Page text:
Put up for elimination, Farmington School District's German program gets supportIt appears the Farmington School District’s German language program has the support it needs to stick around even as enrollment declines. School board members will not take any action until at least Jan. 23, but all five board members present at Monday’s regular meeting spoke in support of the program while discussing a proposal that would have phased the language out entirely by the 2016-17 school year.
By: Nathan Hansen, The Farmington Independent
It appears the Farmington School District’s German language program has the support it needs to stick around even as enrollment declines.
School board members will not take any action until at least Jan. 23, but all five board members present at Monday’s regular meeting spoke in support of the program while discussing a proposal that would have phased the language out entirely by the 2016-17 school year.
This is the second time in recent years there has been a proposal to eliminate German in Farmington schools. Since the 2006-07 school year enrollment in the program has declined from 290 students to 68. The current year’s enrollment is an increase of 13 students from the 2010-11 school year, but according to numbers presented Monday there are currently no students enrolled in German II, one in German IV and two in German V.
“We’re faced with, how do we maintain the district’s resources? How do we manage students’ schedules in an efficient manner,” teaching and learning director Caleb Drexler-Booth said Monday as he presented the proposed cut as part of a larger package of course changes.
Board members were reluctant to remove a language option, though, and they were not convinced there had been enough discussion of the language program as a whole for them to make a ruling on eliminating German.
“We don’t want to be a district with only two foreign languages,” board member Tim Burke said.
Board members said they’d like to see some discussion of other options, including distance learning with video lessons.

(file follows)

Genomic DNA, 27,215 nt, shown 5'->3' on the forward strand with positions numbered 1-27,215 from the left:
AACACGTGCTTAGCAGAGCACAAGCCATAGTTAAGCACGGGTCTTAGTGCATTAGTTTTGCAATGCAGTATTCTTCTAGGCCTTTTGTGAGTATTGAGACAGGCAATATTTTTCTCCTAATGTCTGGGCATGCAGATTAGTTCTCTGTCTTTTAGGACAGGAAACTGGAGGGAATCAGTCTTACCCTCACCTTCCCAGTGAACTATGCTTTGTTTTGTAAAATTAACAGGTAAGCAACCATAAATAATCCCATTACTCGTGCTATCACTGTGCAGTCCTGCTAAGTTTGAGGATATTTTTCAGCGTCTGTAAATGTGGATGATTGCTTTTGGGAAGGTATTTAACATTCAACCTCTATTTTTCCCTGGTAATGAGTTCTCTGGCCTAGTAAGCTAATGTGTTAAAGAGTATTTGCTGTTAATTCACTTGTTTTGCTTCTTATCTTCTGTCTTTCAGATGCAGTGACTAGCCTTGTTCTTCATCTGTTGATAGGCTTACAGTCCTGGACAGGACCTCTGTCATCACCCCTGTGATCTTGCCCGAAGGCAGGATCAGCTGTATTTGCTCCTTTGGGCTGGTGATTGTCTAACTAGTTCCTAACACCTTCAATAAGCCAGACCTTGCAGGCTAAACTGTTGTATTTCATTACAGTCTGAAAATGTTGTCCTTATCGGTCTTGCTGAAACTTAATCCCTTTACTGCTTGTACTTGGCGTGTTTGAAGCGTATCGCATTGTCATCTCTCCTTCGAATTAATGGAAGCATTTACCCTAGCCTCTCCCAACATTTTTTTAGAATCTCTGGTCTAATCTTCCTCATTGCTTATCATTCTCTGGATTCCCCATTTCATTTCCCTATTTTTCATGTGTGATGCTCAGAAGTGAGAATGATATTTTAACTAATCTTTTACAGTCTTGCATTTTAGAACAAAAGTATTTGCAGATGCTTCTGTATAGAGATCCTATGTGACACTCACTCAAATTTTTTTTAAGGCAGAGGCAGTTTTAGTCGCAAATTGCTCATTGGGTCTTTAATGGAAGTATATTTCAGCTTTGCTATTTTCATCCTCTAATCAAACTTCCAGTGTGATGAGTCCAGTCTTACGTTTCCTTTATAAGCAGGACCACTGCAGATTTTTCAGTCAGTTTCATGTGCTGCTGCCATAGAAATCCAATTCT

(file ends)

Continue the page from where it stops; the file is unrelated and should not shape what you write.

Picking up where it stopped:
The district’s world languages program is currently in the middle of a review cycle, and Drexler-Booth said there has been support for the program as a whole. In a recent survey nearly half of the 481 respondents supported starting language classes at the elementary level and 25 percent supported offering foreign languages to students before they reach kindergarten.
Currently about 60 percent of the district’s eighth- through 12th-grade students are enrolled in a foreign language, with about 71 percent of those students taking Spanish, Drexler-Booth said.
When the district discussed eliminating German two years ago large numbers of parents and students showed up to support the program. There were fewer supporters in attendance Monday, but board members said they’ve heard from a number of former FHS German students.
Enrollment at the lower levels of the German program grew this year. In the 2010-11 school year there were eight students enrolled in German I. This year there are 48.
That number has German teacher Cheryl Wason excited. Wason said the success of her former students is the best argument for keeping the program. She suggested Monday that part of the reason for the decline in German enrollment is that she expects a lot of her students. She told board members she could think of 100 former students who have gone on to become stars in college German programs.
“I think I have lost numbers for the correct reason,” she said. “I believe with a bit of nurturing, German will survive and it will keep making stars.”
There was some support for that argument among board members.
“She raised the bar,” board member Julie McKnight said of Wason. “In all honesty, rather than cut German, I would rather see us apply the principles she brings to other languages.”
The board will discuss the German program again at its Jan. 23 meeting.